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How can I verify whether my PSU or my GPU is going bad?

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  • Power Supplies
  • Desktops
  • Homebuilt
  • Computers
  • Storage
  • GPUs
Last response: in Systems
June 24, 2014 9:49:30 AM

Earlier this year I built a computer pretty cheaply by scouting sales for like 2 months and using parts we had on hand. However now I'm having issues with it. It happens when my GPU goes under load and after a while the PC will just shut off. I suspect the power supply but it is strange that I can put my CPU under load and nothing but if I run furmark on the GPU for 3-5 minutes it goes kerflooey. It does not BSOD it is like a simple power failure. So my question is how can I eliminate one or both of these as a problem and/or verify if said hardware is bad?

PC Specs:
Generic 880 watt psu (already looking for a replacement but has done well in the past)
AMD A10 5800k CPU/APU (stock cooler) (evo 212 on the way)
ASRock fm2a75 pro4
2x8GB kingston hyperx 1600 DDR3
2x2GB G-skill 1600
GeForce GTX 275 (donation from brother)
OCZ Vertex3 120GB SSD
WD 1TB HDD

More about : verify psu gpu bad

June 24, 2014 10:05:17 AM

An 880 watt psu? That's a weird number, and I doubt highly that it's actually providing that much power. There are a few problems that give me red flags. The power supply definitely, but you're also using the stock cooler on that APU, and the stock coolers from AMD suck. You mention that you have a hyper 212 evo on the way...What I would do is wait for that to arrive, then run some tests again and see if you get shutdowns. I have a feeling you're pushing that little APU's graphics too hard on that stock cooler. But I also don't generally like the word "Generic" in a power supply, they tend to do things that aren't ideal, like claim 880 watts of power and make barely 300 watts, for instance. They also generally don't last very long, and also cannot keep themselves cool. The easiest thing to do at this point would be to get an app like core temp and check temperatures while benchmarking. That'll show you how hot things are getting while the benchmark is running. Power supplies can be tested by measuring voltages coming out of the lines, but it would be easier to check temps first.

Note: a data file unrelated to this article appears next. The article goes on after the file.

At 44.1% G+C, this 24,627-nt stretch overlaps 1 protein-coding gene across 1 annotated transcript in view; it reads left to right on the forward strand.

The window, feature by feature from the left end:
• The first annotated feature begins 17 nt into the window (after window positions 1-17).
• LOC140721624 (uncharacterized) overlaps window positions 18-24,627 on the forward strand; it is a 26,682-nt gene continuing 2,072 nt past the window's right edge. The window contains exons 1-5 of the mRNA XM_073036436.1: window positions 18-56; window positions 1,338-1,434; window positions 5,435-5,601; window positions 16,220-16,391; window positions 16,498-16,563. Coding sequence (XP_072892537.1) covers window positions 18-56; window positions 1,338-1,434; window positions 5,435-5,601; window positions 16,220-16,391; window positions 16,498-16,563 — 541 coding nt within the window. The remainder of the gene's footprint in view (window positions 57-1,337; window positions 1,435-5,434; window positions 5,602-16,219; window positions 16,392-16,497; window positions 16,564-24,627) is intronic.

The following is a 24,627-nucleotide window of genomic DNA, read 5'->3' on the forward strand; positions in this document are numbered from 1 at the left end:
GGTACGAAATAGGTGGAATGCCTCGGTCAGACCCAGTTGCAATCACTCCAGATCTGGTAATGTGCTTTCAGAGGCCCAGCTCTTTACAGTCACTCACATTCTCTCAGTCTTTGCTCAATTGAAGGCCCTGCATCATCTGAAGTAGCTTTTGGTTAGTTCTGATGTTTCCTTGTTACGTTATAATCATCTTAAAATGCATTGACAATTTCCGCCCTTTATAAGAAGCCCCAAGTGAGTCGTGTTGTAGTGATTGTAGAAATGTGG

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June 24, 2014 11:19:47 AM

athlonman00 said:
An 880 watt psu? That's a weird number, and I doubt highly that it's actually providing that much power. There are a few problems that give me red flags. The power supply definitely, but you're also using the stock cooler on that APU, and the stock coolers from AMD suck. You mention that you have a hyper 212 evo on the way...What I would do is wait for that to arrive, then run some tests again and see if you get shutdowns. I have a feeling you're pushing that little APU's graphics too hard on that stock cooler. But I also don't generally like the word "Generic" in a power supply, they tend to do things that aren't ideal, like claim 880 watts of power and make barely 300 watts, for instance. They also generally don't last very long, and also cannot keep themselves cool. The easiest thing to do at this point would be to get an app like core temp and check temperatures while benchmarking. That'll show you how hot things are getting while the benchmark is running. Power supplies can be tested by measuring voltages coming out of the lines, but it would be easier to check temps first.